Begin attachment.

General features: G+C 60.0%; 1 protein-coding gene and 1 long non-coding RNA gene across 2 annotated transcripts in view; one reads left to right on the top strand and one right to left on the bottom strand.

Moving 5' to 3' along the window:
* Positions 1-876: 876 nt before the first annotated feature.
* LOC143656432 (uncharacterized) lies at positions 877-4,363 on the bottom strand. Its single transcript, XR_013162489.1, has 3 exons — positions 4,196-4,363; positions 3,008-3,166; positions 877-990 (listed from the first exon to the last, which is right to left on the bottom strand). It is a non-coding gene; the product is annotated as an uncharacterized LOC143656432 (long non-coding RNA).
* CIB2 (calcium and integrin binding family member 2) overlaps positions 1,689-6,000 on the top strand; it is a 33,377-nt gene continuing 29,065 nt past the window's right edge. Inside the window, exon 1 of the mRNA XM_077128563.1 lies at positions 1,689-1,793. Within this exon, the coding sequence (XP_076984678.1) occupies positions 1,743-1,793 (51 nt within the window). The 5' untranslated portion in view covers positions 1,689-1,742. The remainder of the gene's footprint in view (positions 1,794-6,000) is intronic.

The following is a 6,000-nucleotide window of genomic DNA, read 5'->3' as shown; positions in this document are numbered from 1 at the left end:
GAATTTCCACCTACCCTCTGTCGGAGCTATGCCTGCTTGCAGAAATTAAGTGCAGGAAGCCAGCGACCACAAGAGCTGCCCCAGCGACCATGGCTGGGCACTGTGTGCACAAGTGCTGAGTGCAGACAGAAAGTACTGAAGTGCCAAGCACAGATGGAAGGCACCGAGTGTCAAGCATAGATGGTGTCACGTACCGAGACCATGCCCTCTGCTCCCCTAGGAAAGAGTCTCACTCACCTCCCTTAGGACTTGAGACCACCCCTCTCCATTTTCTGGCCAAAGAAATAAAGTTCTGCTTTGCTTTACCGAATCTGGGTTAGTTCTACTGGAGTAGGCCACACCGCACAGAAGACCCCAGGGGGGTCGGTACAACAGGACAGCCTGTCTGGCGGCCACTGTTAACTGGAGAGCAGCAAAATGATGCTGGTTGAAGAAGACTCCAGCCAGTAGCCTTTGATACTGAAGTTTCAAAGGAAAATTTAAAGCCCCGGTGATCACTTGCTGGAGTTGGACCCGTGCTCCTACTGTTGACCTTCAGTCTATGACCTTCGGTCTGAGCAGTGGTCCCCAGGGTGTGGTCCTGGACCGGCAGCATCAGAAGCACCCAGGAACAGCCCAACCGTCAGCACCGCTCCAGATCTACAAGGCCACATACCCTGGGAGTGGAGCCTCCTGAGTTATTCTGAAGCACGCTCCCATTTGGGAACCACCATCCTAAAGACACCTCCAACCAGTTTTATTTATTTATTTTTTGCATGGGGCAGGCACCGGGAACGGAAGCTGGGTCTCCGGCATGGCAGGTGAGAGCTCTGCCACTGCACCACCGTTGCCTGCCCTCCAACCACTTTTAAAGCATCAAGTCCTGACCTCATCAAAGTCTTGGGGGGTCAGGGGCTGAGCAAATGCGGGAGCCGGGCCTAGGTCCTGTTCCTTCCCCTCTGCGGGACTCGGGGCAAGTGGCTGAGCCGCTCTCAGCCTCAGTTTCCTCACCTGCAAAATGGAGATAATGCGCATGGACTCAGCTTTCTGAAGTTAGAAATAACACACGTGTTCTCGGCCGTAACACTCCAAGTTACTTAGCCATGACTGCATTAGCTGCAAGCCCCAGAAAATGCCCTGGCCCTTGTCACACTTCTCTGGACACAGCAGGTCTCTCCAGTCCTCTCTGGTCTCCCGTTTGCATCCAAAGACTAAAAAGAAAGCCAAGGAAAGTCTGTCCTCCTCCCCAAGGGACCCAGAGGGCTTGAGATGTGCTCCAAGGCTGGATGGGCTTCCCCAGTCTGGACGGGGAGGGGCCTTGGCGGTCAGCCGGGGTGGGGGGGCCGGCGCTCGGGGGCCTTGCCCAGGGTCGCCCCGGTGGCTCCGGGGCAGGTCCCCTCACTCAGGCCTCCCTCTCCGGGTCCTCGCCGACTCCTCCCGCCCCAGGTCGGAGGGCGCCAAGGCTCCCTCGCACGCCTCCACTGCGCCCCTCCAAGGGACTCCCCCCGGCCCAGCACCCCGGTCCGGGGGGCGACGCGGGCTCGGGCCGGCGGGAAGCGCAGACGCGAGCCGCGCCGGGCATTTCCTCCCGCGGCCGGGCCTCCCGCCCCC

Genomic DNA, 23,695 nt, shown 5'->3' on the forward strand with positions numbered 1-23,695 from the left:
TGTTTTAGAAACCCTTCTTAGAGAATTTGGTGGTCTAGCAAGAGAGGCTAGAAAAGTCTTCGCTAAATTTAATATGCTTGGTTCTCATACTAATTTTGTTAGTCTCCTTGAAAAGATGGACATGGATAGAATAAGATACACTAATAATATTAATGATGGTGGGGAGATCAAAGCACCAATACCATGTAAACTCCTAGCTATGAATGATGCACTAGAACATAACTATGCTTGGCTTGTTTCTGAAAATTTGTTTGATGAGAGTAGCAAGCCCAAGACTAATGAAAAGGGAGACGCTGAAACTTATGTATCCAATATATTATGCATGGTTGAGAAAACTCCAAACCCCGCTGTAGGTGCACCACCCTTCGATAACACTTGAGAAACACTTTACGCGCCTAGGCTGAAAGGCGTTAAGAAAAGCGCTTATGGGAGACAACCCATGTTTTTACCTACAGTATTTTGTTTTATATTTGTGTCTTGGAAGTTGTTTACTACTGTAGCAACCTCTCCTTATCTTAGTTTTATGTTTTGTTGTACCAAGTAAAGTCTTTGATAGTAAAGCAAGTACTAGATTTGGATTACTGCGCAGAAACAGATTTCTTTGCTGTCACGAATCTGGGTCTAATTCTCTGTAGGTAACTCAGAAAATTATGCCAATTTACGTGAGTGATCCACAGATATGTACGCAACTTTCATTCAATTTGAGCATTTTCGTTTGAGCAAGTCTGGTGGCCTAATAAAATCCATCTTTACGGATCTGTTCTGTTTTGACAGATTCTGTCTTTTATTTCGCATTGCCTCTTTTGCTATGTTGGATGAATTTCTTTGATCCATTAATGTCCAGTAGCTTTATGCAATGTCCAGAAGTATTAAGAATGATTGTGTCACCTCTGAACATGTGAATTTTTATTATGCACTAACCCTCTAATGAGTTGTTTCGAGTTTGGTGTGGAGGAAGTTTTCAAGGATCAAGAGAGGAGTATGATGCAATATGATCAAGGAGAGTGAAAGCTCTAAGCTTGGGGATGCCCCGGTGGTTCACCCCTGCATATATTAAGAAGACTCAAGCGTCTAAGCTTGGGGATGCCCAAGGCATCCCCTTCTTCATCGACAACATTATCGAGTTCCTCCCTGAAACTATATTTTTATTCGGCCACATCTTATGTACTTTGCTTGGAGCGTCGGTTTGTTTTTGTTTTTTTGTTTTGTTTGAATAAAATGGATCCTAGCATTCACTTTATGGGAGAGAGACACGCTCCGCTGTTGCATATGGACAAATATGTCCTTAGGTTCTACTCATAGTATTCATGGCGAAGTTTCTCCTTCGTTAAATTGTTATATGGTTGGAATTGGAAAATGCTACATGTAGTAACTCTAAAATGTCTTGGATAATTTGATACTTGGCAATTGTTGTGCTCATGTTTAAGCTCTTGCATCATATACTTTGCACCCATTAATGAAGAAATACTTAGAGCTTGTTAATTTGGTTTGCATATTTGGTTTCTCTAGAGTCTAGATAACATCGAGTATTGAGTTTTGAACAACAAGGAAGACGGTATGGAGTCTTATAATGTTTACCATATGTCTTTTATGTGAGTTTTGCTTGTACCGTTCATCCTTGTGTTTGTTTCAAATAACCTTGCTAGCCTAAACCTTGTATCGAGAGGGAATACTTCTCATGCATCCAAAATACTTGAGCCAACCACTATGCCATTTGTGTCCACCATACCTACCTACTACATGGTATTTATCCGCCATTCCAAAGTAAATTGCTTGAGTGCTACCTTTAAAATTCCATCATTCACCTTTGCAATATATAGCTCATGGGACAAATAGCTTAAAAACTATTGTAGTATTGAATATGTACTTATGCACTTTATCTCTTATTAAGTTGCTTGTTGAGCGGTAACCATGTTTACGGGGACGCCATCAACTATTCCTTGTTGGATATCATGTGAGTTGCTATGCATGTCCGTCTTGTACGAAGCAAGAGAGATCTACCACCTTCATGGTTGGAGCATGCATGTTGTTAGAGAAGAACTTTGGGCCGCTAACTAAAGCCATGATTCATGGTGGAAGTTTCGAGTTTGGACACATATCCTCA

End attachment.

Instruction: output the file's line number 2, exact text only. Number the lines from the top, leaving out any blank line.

Moving 5' to 3' along the window: